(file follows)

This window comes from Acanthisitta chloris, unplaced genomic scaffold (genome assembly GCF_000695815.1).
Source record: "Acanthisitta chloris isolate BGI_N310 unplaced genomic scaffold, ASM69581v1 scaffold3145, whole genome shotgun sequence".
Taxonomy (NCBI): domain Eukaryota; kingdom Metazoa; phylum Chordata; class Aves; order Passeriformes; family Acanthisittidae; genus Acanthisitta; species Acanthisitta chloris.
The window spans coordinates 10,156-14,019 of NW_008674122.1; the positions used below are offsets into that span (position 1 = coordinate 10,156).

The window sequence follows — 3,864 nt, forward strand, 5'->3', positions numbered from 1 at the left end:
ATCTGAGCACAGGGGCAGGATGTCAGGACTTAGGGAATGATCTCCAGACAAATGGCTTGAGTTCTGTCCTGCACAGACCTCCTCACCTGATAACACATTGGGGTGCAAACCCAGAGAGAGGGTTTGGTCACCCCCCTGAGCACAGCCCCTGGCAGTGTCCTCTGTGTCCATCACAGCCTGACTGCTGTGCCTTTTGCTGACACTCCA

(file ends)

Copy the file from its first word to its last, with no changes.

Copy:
This window comes from Acanthisitta chloris, unplaced genomic scaffold (genome assembly GCF_000695815.1).
Source record: "Acanthisitta chloris isolate BGI_N310 unplaced genomic scaffold, ASM69581v1 scaffold3145, whole genome shotgun sequence".
Taxonomy (NCBI): domain Eukaryota; kingdom Metazoa; phylum Chordata; class Aves; order Passeriformes; family Acanthisittidae; genus Acanthisitta; species Acanthisitta chloris.
The window spans coordinates 10,156-14,019 of NW_008674122.1; the positions used below are offsets into that span (position 1 = coordinate 10,156).

The window sequence follows — 3,864 nt, forward strand, 5'->3', positions numbered from 1 at the left end:
ATCTGAGCACAGGGGCAGGATGTCAGGACTTAGGGAATGATCTCCAGACAAATGGCTTGAGTTCTGTCCTGCACAGACCTCCTCACCTGATAACACATTGGGGTGCAAACCCAGAGAGAGGGTTTGGTCACCCCCCTGAGCACAGCCCCTGGCAGTGTCCTCTGTGTCCATCACAGCCTGACTGCTGTGCCTTTTGCTGACACTCCA